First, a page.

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Security 'Scoreboard' offers real-world security product reviews

The new website Security Scoreboard, launched in February, targets CISOs and IT managers looking to orient themselves in the marketplace. It may offer resellers a real-world reality check on the products they offer customers.

A vendor-independent website directory of security companies and product reviews, launched in early February, aims to guide security product customers -- and resellers -- in their search for the best infosec tools.

The site, Security Scoreboard, is meant to be a service for security executives at midsized companies, according to Boaz Gelbord, founder of the resource and an information security executive at a midsized firm in New York City. Gelbord himself knows first-hand the struggle of finding product and vendor information easily.

"Every time I researched a security challenge, like the players in the DLP or database security space, it was incredibly challenging. There was no directory that really mapped out the market players for you," Gelbord said, adding that customers may often only be able to rely on their VARs for opinions on given solutions.

Security Scoreboard, which Gelbord called a "Yelp" for the information security industry, provides a central resource for customers, VARs and vendors to research more than 600 security vendors. The write-ups on each vendor include reviews from analysts, blogs and users; anyone is welcome to visit the site, register and write reviews for the products they've used. Security Scoreboard, however, will periodically remove reviews that do not appear legitimate or that violate the site's terms of use.

The site, which launched on Feb. 1, also plans to publish periodic market snapshots of what users are searching for, and what appear to be the most popular technologies and solutions. The site is organized into 30 categories, each containing dozens of providers, including vendors of SIEM, firewalls, email security and UTM. Companies that have a sufficient online presence and a focus on information security can contact the site and add themselves to the directory.

"The real value of the site is that it's vendor neutral. The transparency is the big added value," Gelbord said.

The system isn't foolproof, said the founder, but he stressed the importance of credibility and authentic opinions. If a user has posted a review from an anonymous email address, for example, and it appears to have an unbalanced perspective of a company, the team will follow-up and ask for confirmation that the person has a customer capacity.

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Security Scoreboard emphasizes its value to CISOs and IT managers looking to orient themselves in the marketplace, as well as teams that may not have the resources to hire analysts or dedicate teams to internal research. Gelbord, however, asserts that the directory will benefit resellers as well.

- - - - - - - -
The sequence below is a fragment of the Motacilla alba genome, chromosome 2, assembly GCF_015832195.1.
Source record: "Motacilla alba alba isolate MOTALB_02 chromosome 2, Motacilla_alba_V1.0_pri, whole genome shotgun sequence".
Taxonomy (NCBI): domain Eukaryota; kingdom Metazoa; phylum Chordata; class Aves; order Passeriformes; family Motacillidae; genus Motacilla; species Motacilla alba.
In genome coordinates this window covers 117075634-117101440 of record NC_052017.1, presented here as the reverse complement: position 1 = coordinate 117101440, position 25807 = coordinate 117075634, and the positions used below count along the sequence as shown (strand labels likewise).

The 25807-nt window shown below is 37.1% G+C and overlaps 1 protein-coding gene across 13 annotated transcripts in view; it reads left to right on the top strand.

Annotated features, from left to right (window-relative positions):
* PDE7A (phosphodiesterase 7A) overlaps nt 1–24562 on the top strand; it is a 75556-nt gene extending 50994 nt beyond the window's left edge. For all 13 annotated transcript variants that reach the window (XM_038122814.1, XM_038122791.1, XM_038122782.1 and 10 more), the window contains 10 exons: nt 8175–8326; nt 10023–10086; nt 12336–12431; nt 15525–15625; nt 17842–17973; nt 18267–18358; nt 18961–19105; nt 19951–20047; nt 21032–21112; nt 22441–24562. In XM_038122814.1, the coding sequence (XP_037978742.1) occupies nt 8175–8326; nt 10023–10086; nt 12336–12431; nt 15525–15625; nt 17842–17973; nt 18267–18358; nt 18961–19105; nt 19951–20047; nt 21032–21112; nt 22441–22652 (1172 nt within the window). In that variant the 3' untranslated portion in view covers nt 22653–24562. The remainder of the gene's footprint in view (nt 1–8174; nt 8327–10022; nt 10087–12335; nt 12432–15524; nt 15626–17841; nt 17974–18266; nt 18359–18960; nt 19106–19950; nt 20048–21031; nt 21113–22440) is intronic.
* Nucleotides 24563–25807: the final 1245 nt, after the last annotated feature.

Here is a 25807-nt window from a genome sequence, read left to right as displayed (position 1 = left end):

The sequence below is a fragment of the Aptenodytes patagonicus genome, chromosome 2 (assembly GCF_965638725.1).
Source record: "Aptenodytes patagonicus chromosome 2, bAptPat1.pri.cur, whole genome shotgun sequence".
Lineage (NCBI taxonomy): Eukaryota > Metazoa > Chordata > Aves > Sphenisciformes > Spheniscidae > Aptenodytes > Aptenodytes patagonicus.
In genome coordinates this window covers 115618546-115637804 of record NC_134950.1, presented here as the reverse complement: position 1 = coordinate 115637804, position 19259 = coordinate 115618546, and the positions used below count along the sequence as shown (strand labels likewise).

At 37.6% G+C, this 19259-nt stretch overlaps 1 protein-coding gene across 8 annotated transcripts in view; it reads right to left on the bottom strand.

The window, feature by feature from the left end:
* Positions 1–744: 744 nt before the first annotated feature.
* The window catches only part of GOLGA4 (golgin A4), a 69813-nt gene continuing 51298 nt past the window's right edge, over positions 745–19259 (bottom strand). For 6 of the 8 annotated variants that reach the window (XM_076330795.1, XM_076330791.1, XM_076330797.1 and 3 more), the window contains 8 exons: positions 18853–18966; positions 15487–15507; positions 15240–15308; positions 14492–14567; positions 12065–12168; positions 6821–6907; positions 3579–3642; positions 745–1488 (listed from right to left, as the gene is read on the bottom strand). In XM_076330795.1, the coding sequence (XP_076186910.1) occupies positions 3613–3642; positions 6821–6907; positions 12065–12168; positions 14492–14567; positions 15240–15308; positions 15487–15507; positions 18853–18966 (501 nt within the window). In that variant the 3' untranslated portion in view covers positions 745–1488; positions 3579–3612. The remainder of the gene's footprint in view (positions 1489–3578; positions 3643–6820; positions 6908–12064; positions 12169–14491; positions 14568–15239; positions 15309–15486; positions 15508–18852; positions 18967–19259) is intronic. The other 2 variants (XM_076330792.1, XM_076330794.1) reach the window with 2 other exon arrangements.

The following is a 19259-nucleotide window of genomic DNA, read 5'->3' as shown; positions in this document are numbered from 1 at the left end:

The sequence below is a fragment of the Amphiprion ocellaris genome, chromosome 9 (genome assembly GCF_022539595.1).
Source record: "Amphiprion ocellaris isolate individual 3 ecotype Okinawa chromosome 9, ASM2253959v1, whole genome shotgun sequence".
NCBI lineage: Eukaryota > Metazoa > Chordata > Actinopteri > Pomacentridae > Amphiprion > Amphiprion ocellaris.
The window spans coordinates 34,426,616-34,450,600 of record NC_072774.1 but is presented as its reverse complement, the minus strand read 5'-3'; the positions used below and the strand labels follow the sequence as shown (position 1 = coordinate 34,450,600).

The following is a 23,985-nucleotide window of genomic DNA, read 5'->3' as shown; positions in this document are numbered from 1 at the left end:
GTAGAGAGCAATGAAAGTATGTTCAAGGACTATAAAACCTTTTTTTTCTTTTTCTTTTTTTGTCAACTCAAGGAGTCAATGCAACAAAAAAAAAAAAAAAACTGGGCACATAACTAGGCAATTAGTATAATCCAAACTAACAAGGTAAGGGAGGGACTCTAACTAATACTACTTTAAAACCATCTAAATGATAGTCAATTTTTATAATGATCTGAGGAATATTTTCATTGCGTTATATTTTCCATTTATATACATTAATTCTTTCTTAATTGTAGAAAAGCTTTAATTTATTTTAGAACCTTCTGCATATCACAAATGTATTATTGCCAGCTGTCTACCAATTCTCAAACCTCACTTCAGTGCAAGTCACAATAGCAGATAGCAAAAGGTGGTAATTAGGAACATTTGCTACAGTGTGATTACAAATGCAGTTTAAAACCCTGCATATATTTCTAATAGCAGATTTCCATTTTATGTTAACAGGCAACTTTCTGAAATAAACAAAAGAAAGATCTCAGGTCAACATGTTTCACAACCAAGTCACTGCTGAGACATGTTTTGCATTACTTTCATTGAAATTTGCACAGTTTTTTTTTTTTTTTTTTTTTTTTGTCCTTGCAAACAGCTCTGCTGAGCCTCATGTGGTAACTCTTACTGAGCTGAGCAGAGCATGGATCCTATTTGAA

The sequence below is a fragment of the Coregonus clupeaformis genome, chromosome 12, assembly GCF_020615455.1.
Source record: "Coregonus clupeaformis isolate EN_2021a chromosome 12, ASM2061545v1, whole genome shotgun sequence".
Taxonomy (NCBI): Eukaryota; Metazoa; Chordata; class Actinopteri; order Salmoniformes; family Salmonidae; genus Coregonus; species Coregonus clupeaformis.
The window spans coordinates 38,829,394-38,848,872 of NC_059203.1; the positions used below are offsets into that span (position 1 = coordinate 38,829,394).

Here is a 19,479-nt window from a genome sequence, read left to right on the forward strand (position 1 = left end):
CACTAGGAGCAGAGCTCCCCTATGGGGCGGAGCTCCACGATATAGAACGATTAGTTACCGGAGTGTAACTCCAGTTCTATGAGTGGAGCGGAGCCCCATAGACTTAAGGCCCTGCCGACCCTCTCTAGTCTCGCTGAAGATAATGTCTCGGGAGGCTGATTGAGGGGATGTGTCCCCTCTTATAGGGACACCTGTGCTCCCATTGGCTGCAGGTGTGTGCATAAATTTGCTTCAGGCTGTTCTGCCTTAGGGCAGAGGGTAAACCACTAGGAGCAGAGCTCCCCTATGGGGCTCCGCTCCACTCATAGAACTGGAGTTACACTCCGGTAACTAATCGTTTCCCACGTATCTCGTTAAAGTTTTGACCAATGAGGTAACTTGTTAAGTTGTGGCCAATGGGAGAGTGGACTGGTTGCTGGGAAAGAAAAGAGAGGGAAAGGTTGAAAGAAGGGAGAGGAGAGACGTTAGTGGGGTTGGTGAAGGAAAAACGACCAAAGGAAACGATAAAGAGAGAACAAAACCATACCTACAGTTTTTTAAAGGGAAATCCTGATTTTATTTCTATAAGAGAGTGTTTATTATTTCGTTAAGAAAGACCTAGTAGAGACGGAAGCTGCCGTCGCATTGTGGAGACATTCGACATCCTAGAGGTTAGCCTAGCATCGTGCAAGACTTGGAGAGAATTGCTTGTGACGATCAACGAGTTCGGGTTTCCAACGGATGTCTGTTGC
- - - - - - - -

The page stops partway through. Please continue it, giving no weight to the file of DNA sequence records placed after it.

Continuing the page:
"It's absolutely a tool for VARs and will show how successful solutions will be in the marketplace. …They'll know what's out there and what to offer customers," Gelbord said.

Although the site targets security officers and IT managers of midsized companies, solution providers may already have their product choices made up, as resellers have established relationships with particular vendors and may already train their consultants on specific vendor technologies. Jim Kelton, managing principal at Altius Information Technologies Inc., agrees that solution providers may be restricted by their current vendor alliances. Kelton, though, said Security Scoreboard may provide value for resellers interested in emerging technologies.

"The directory might be helpful if we're getting into a new [technology] area that we're not familiar with, and we may want to evaluate and get up to speed on certain products."

Dr. Anton Chuvakin, author of the popular infosec blog "Security Warrior" and security expert in the field of log management and PCI DSS compliance, believes that resellers, consultants and solution providers will receive the same benefits as end users. "Product reviews are one of the most important angles of the site. … If you're a reseller, and you want to know which tool to resell, you might look at a review and see if an IPS is hated by everybody, but this other tool is much more popular."

Announced this week, Chuvakin, along with four other security practitioners and thought leaders, will be part of a Security Advisory board that continually assesses the usefulness of the directory to the security community and helps to structure the site in a way that reflects current trends in the industry.

The site's main appeal, said Chuvakin, will be for those who are looking to find objective research that is not "pay for play."

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